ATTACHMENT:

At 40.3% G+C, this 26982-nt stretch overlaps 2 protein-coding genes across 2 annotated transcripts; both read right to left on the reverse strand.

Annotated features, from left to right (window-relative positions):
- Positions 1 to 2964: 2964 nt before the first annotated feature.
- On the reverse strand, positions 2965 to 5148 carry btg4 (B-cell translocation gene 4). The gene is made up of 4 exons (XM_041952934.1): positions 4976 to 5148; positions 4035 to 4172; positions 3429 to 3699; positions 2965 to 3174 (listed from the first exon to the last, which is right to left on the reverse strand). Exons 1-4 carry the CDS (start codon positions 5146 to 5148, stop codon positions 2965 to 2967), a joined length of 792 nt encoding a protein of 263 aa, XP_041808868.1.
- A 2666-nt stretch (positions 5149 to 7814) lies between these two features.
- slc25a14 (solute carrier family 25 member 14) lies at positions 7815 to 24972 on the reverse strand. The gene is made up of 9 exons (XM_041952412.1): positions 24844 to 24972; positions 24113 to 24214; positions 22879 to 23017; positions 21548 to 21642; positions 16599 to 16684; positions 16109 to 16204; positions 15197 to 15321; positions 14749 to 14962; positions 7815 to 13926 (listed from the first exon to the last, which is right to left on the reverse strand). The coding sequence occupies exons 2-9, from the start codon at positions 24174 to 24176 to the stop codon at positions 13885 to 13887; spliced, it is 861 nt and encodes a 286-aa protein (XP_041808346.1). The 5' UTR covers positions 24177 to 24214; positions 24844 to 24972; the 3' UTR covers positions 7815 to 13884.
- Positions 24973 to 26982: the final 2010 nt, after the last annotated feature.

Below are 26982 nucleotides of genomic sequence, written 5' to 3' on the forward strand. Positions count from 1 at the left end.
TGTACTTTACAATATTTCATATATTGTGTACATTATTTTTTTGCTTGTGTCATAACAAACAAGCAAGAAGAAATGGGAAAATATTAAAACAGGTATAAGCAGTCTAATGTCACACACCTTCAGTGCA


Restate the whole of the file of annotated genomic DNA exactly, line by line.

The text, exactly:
At 40.3% G+C, this 26982-nt stretch overlaps 2 protein-coding genes across 2 annotated transcripts; both read right to left on the reverse strand.

Annotated features, from left to right (window-relative positions):
- Positions 1 to 2964: 2964 nt before the first annotated feature.
- On the reverse strand, positions 2965 to 5148 carry btg4 (B-cell translocation gene 4). The gene is made up of 4 exons (XM_041952934.1): positions 4976 to 5148; positions 4035 to 4172; positions 3429 to 3699; positions 2965 to 3174 (listed from the first exon to the last, which is right to left on the reverse strand). Exons 1-4 carry the CDS (start codon positions 5146 to 5148, stop codon positions 2965 to 2967), a joined length of 792 nt encoding a protein of 263 aa, XP_041808868.1.
- A 2666-nt stretch (positions 5149 to 7814) lies between these two features.
- slc25a14 (solute carrier family 25 member 14) lies at positions 7815 to 24972 on the reverse strand. The gene is made up of 9 exons (XM_041952412.1): positions 24844 to 24972; positions 24113 to 24214; positions 22879 to 23017; positions 21548 to 21642; positions 16599 to 16684; positions 16109 to 16204; positions 15197 to 15321; positions 14749 to 14962; positions 7815 to 13926 (listed from the first exon to the last, which is right to left on the reverse strand). The coding sequence occupies exons 2-9, from the start codon at positions 24174 to 24176 to the stop codon at positions 13885 to 13887; spliced, it is 861 nt and encodes a 286-aa protein (XP_041808346.1). The 5' UTR covers positions 24177 to 24214; positions 24844 to 24972; the 3' UTR covers positions 7815 to 13884.
- Positions 24973 to 26982: the final 2010 nt, after the last annotated feature.

Below are 26982 nucleotides of genomic sequence, written 5' to 3' on the forward strand. Positions count from 1 at the left end.
TGTACTTTACAATATTTCATATATTGTGTACATTATTTTTTTGCTTGTGTCATAACAAACAAGCAAGAAGAAATGGGAAAATATTAAAACAGGTATAAGCAGTCTAATGTCACACACCTTCAGTGCA